July: A month of great significance

by Dr. Silvano A. Wueschner
86th Airlift Wing historian


The very mention of July conjures up images of family picnics, fireworks and community celebrations to honor the Declaration of Independence on July 4, 1776. Yet, for the 86th Airlift Wing, the month also holds significance.

The 86th AW, which began life as a bomber group, entered active combat in the Mediterranean theater when the 309th Squadron flew the group’s first combat mission on July 2, 1943, from Trafaroui Air Base, Algeria. The group’s other squadrons began combat operations on July 6 with attacks against Cap Bon, Tunis.

A year later, on July 14, initial elements of the 86th embarked for Comiso Airport, Sicily. The advanced party settled into the airfield at Gela West, with the remainder of the group arriving at Gela West by July 21. The following day, the group flew its first mission from that base, supporting the 1st Division of II Army Corps. By the time the Germans withdrew from Sicily on Aug. 17, the group had flown 2,375 combat sorties in Sicily and along the southern coast of Italy.


Republic P-47 of the 86th Bomber Group 1943
The 86th and its units were deactivated March 31, 1946, only to be reactivated in August 1946. Over the ensuing years, the group went through several changes as a reconnaissance mission was added to its fighter mission. The reconnaissance mission ended in January 1948, and the 86th assumed its former designation as the 86th Fighter Group. Other changes were in the offing, and one of the most significant of these came on July 1, 1948, with the activation of the 86th Fighter Wing, just a week after the Soviets blocked the land routes to Berlin and the Berlin Airlift began. The mission of the 86th FW was to provide defense for the Berlin Airlift cargo flights and general air defense of American occupation zone.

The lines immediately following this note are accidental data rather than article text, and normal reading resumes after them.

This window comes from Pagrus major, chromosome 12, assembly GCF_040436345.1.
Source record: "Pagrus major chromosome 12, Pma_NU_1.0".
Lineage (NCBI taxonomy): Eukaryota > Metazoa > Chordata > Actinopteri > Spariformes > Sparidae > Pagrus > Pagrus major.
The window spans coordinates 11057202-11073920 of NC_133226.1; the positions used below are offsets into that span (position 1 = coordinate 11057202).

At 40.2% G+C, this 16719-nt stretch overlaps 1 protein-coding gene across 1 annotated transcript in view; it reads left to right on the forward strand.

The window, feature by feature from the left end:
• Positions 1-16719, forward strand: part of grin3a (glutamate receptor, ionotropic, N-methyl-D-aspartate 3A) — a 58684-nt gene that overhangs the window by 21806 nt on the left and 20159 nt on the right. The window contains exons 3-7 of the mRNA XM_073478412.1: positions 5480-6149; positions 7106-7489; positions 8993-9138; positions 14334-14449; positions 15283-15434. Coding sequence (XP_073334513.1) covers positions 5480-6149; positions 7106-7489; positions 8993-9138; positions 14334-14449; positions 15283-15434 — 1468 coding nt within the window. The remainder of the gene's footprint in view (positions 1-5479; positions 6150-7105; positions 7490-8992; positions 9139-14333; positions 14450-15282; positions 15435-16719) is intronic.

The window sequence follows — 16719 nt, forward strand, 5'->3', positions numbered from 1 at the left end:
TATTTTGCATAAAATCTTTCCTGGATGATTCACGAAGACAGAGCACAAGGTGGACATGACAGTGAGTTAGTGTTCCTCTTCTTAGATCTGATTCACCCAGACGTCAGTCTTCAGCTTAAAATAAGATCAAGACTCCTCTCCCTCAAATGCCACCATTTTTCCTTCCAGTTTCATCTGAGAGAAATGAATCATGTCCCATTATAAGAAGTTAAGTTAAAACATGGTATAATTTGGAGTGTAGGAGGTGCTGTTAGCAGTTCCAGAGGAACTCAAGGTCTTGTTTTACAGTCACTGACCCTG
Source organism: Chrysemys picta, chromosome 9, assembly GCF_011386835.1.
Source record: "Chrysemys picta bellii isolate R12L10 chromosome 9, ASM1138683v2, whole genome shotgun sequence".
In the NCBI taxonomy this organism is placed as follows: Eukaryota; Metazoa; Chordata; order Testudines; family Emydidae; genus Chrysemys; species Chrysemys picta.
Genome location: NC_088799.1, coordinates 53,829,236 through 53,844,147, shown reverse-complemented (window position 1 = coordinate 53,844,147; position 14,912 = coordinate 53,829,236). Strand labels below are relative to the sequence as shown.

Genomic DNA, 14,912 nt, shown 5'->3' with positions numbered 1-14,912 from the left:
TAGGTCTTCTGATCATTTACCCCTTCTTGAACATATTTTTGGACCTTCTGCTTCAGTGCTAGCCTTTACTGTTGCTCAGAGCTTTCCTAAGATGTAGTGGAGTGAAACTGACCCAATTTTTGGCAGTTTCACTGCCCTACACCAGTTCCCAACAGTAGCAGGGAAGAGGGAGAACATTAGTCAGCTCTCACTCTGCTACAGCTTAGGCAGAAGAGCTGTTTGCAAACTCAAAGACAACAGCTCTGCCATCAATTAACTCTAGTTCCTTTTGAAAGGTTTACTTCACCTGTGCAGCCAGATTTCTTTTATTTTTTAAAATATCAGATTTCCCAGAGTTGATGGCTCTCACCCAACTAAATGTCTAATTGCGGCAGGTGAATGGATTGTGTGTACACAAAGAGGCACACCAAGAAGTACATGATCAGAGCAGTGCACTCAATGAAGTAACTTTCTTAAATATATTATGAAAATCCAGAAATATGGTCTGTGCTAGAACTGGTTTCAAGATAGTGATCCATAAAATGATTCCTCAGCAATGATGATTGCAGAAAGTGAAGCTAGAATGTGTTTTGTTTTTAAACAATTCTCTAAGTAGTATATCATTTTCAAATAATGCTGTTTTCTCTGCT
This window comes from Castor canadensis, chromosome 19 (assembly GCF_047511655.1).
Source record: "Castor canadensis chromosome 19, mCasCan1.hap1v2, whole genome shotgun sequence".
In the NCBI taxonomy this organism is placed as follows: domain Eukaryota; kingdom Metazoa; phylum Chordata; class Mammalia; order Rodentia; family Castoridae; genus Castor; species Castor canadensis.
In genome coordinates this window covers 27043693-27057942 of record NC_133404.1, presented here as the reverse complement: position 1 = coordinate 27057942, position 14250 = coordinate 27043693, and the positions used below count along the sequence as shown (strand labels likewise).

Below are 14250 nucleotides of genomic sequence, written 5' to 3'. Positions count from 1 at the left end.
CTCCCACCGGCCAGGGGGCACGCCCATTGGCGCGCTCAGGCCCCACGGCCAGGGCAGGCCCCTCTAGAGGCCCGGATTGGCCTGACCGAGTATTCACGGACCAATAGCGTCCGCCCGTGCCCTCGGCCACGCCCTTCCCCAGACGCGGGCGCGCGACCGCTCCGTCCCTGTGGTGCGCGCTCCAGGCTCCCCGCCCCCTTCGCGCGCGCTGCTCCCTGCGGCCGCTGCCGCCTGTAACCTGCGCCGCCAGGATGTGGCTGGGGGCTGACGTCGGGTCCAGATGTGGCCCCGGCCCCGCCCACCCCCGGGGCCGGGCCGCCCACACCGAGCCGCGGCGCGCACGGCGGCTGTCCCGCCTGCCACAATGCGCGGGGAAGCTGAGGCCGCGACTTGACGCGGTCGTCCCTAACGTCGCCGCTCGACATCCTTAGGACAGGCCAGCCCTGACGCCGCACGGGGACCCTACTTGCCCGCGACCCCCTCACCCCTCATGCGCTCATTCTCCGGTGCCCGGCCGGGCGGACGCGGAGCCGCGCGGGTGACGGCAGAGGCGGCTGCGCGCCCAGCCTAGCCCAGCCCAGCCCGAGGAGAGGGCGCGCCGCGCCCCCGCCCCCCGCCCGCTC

There were a number of changes and redesignations over the years. The transformations that came about since the early 1990s were a result of the major force structure changes that resulted from the end of the Cold War. Arguable, a significant change came on July 1, 1993, when Detachment 1, 435 Operations Group, at Chièvres, Belgium, was redesignated as the Detachment 1, 86th Operations Group, bringing a C-9 into the 86th inventory, as well as responsibility to provide direct airlift support to the supreme allied commander-Europe. After gaining this airlift mission, the wing changed its designation from the 86th Fighter Wing to the 86th Wing. The same day, the 86th also added an aeromedical evacuation mission. The Second Aeromedical Evacuation Squadron and the 55th Aeromedical Airlift Squadron were transferred from Rhein-Main to Ramstein. The 55th ASS added another aircraft type, the C-9A Nightingale, to the 86th Wing inventory.

During this time frame, the decision was made to change the 86th Wing from a fighter wing to a wing devoted to intra-theater airlift, and for the 86th Wing to assume the C-130 airlift mission previously held by the 435th Airlift Wing at Rhein-Main Air Base, Germany, which was slated for inactivation. With the influx of C-130 personnel, the wing’s F-16s were gradually dispersed from Ramstein to other bases. On July 21, 1994, the 86th Wing held a “Fighter Farewell” ceremony for the departure of its last F16s, most to the 31st FW at Aviano Air Base, as the 86th Wing became the 86th Airlift Wing.

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